How shapeshifter Bill Belichick has beaten a league built for parity for 18 years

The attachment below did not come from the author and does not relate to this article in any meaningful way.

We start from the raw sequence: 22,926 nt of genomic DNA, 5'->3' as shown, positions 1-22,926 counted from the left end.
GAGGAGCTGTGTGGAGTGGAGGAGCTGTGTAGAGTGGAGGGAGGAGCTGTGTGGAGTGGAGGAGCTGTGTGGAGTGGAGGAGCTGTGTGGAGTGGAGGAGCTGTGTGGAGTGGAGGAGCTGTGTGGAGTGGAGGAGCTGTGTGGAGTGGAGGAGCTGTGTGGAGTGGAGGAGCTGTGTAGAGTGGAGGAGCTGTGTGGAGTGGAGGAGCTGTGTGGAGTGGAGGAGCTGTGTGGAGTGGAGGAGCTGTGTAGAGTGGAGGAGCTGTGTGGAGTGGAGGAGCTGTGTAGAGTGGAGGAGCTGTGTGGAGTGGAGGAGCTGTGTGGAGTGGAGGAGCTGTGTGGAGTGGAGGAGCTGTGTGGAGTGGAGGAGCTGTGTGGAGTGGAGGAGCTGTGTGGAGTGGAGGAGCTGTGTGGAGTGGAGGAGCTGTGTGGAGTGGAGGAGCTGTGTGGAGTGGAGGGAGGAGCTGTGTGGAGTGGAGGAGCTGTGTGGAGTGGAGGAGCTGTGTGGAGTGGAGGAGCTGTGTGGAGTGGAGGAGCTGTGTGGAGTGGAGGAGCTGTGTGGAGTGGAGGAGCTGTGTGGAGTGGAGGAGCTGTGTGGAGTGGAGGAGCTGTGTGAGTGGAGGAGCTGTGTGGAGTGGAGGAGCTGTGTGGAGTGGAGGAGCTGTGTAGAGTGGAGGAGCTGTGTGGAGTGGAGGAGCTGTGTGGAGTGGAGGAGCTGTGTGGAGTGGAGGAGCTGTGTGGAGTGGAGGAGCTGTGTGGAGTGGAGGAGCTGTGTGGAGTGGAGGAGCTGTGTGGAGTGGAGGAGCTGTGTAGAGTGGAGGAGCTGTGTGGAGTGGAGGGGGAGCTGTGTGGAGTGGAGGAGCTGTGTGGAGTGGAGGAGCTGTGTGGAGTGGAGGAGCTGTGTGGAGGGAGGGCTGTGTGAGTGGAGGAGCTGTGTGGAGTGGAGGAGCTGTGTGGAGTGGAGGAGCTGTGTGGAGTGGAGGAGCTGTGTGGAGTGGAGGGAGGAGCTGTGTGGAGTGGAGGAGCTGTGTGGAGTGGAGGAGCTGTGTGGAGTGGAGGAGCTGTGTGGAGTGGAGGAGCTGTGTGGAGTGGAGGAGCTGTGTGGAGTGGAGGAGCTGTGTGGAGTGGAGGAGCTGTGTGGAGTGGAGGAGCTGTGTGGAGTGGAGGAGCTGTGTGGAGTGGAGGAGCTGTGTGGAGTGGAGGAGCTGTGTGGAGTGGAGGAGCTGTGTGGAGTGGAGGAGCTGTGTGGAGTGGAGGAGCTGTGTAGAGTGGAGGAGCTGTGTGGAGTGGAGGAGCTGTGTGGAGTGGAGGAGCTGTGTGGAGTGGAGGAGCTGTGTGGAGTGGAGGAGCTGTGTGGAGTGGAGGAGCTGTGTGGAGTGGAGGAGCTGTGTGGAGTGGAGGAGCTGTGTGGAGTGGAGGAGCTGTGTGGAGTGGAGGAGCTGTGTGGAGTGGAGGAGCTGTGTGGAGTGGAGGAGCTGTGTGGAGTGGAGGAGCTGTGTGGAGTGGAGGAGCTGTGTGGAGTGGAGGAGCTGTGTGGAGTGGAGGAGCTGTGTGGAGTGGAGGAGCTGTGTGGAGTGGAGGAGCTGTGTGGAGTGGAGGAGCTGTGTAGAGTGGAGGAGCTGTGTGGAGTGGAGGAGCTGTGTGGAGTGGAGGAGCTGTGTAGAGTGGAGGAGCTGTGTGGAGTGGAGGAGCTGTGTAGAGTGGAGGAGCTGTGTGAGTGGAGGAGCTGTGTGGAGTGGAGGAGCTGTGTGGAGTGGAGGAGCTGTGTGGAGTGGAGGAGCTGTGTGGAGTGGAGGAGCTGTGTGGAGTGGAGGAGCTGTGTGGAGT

first_imgShare on Twitter Share on LinkedIn … we have a small favour to ask. More people, like you, are reading and supporting the Guardian’s independent, investigative journalism than ever before. And unlike many news organisations, we made the choice to keep our reporting open for all, regardless of where they live or what they can afford to pay. Whether we are up close or further away, the Guardian brings our readers a global perspective on the most critical issues of our lifetimes – from the escalating climate catastrophe to widespread inequality to the influence of big tech on our lives. We believe complex stories need context in order for us to truly understand them. At a time when factual information is a necessity, we believe that each of us, around the world, deserves access to accurate reporting with integrity at its heart.Our editorial independence means we set our own agenda and voice our own opinions. Guardian journalism is free from commercial and political bias and not influenced by billionaire owners or shareholders. This means we can give a voice to those less heard, explore where others turn away, and rigorously challenge those in power.We hope you will consider supporting us today. We need your support to keep delivering quality journalism that’s open and independent. Every reader contribution, however big or small, is so valuable. Support The Guardian from as little as $1 – and it only takes a minute. Thank you. According to a recent study, New England are the third-heaviest team in the league. And that’s by design. Belichick, an economics major, is constantly looking to find market inefficiencies to exploit. He has had great success with quirky schematic innovations, but, for the most part, he takes tried and tested methods and adopts them.The brilliance is in the timing. Belichick reintroduced the 3-4 defense to the league back in the early 2000s. When it got too popular (thanks to the Patriots’ success), he switched back to a 4-3, where he could unearth some cheap gems. He was also an early adopter (around 2011) of the up-tempo spread offense that’s become ubiquitous in 2018. And he helped change the meaning of what a two tight-end team looked like, using Rob Gronkowski and Aaron Hernandez in ways we had never before seen: plodding tight ends were out, pass-catching polar bears were in. Naturally, Belichick now pretty much ignores that tactic. The Patriots have played a total of 12 downs with a running back and two tight ends on the field, far and away the lowest total in the league. What used to be the team’s base strategy is now an afterthought.Belichick saw a new way to take advantage of opposing teams and morphed. As defenses across the league have evolved to counteract spread offenses, they’re left vulnerable to run-heavy teams. So Belichick’s Patriots have poured resources into developing a sturdy offensive line to power that run game, including the huge left tackle Trent Brown, who stands at 6ft 8in and weighs a hefty 380lbs. They’ve also concentrated on developing the deepest, most flexible running-back room in the league. Sony Michel was the Patriots’ first-round pick in 2018 – a cardinal sin among the more analytically minded who consider running backs less important in an era dominated by the passing game. The other New England running backs are made to feel like they matter too: James White and Rex Burkhead both make north of $3m while fullback James Devlin is the fourth-highest earner at his position in the league. All of them play a bunch of snaps, and they’re routinely deployed together in any number of pairings – the Patriots have used two backs on 36% of downs this season, trailing only the San Francisco 49ers. NFL Belichick still uses his crown jewel of course: the same quick passing game we’re used to from Tom Brady is still humming along, and it was needed in the fourth quarter and overtime of the AFC Championship game with the team’s season on the line. But the Patriots’ late-season revitalization has been fueled by the offensive line and running game as much as anything else. Prior to their Week 11-bye, the Patriots averaged 108.5 rushing yards per game, eclipsing the 100-yard mark only five times in 10 weeks. Belichick doubled down after the mid-season break, committing to a strategy that would work during the bad weather of December and January. In the last eight games, the Patriots have churned out an average of 160.3 yards per game, rushing for over 100 yards in all but two games. Is Tony Romo already the greatest TV analyst in US sports? Topics Share on Messenger Share on WhatsApp Mike Reiss (@MikeReiss)A feel for Trent Brown’s size as he arrives for interview. Biggest takeaway from the interview: He says he has comfort level on left side as well. Calls himself an excellent pass protector who gets after it in the run game. pic.twitter.com/hjcEf4XnszMay 3, 2018 Support The Guardian Reuse this content New England Patriots One of the most staggering things about the New England Patriots’ two decades of domination in the NFL is that, Tom Brady aside, their success isn’t built on a raft of superstars. That’s not say they haven’t had fine players: Randy Moss and the late Junior Seau are already in the NFL Hall of Fame and Brady, Rob Gronkowski and Adam Vinatieri will probably join them. But more than anything, the Pats’ five titles since 2001 have been about the team as a whole. And that’s down to the single most important person in the NFL: Bill Belichick.The head coach’s ability to zig while others zag has kept New England ahead of every team in the league for 18 years, and led to a mindboggling period of sustained success that should be impossible in a league that is designed for parity through a salary cap and draft system. Belichick’s genius lies in his refusal to wed himself to one overriding philosophy. He’s a shape-shifter, constantly evolving his team’s style – and that flexibility has been on show this season. As modern schemes have expanded the field and the focus has been on the dominance of quarterbacks and smaller, more mobile defensive players, Belichick has returned to an old-school, power running system Sunday’s Super Bowl is the culmination of Belichick’s grand plan. No team symbolizes where the sport is going as much as the Patriots’ opponents, Sean McVay’s Los Angeles Rams: young, fun, and innovative on offense; explosive and light on defense. The Rams are the lightest team in the NFL. And it shows on defense, particularly against the run. LA are the 28th-ranked defense in the league in rush defense DVOA, despite having the best two-man tandem in football playing along their defensive line.Belichick’s bet that a ball-control ground game was the Patriots’ best path to clinching their sixth championship has already paid dividends. While Brady and the Rams’ high-flying offense will dominate discourse this week, how LA’s defense stands up to the Patriots’ ground game will prove decisive on Sunday. Super Bowl LIII US sports Read more Read more Share on Facebook Since you’re here… Super Bowl: Rams’ Robey-Coleman says age has ‘taken a toll’ on Tom Brady Super Bowl Share on Pinterest Share via Email featureslast_img